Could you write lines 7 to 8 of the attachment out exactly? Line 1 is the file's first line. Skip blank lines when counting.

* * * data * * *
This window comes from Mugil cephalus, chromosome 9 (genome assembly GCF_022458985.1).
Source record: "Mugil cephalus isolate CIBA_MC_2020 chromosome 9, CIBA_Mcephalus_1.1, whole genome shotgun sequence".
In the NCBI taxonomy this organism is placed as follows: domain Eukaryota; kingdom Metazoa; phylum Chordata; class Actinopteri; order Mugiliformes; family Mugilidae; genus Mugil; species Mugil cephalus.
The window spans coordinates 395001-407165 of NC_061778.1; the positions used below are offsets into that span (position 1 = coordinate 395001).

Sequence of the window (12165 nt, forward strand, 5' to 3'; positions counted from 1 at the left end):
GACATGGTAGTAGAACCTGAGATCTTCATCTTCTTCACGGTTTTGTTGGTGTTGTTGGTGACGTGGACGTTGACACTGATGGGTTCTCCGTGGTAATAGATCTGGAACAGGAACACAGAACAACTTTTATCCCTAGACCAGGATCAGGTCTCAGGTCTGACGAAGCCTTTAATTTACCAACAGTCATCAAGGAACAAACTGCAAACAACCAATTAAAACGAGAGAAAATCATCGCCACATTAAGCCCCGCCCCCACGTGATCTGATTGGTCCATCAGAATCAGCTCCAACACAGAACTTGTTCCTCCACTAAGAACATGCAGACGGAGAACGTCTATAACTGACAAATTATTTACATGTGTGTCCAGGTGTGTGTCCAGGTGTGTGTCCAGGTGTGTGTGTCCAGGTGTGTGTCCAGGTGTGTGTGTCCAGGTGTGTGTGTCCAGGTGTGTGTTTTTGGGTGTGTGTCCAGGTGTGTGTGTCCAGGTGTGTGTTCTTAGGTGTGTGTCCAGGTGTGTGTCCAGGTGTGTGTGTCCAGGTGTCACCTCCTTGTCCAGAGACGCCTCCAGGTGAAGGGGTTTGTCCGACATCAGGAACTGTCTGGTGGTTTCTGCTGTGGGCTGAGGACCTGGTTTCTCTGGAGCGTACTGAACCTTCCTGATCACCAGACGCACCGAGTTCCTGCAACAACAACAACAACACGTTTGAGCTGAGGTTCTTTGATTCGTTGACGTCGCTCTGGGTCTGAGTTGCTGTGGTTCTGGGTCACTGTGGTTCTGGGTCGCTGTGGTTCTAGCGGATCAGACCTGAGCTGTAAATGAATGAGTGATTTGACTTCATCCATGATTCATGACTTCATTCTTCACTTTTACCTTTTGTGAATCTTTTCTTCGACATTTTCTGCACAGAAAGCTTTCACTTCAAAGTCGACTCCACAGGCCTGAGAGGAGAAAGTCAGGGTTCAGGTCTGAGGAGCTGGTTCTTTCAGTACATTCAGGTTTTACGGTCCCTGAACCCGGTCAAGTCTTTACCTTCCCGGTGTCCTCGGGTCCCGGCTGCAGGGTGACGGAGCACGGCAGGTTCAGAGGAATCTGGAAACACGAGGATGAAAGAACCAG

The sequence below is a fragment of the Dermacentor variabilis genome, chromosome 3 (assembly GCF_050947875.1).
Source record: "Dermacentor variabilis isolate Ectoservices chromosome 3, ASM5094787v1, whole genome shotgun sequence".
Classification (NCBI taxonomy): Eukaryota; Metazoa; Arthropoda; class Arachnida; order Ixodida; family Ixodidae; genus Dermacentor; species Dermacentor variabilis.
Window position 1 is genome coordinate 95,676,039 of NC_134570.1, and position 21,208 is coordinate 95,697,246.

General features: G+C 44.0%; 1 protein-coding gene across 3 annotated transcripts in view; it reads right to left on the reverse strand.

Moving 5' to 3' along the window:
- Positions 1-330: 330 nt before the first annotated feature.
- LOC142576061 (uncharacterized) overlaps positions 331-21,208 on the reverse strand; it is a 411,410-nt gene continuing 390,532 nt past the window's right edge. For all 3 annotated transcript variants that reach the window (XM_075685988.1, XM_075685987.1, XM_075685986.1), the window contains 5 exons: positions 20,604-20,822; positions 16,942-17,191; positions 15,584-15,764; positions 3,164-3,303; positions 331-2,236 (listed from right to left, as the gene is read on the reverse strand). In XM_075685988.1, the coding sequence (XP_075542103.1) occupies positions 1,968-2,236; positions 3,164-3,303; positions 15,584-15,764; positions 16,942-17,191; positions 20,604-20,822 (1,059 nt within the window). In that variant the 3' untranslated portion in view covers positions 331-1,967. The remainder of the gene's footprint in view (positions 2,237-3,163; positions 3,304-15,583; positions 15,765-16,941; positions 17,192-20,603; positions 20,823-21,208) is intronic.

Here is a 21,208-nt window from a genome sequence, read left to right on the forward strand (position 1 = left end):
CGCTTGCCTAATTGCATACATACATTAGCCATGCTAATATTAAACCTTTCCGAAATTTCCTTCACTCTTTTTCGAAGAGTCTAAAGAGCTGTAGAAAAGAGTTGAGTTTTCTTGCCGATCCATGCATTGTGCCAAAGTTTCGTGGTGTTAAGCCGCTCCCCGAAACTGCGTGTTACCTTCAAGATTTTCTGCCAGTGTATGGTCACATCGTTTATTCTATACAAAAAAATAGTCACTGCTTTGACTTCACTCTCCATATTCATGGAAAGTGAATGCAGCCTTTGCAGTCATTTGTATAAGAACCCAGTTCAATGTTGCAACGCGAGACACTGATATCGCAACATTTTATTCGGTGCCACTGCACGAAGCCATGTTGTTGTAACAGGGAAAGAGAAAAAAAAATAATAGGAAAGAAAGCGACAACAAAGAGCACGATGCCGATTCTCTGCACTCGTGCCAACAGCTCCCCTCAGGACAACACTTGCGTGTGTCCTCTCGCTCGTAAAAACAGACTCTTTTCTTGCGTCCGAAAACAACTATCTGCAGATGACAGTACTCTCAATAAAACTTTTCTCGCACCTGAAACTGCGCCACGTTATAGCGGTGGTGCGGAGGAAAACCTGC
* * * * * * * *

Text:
The sequence below is a fragment of the Dermacentor variabilis genome, chromosome 3 (assembly GCF_050947875.1).
Source record: "Dermacentor variabilis isolate Ectoservices chromosome 3, ASM5094787v1, whole genome shotgun sequence".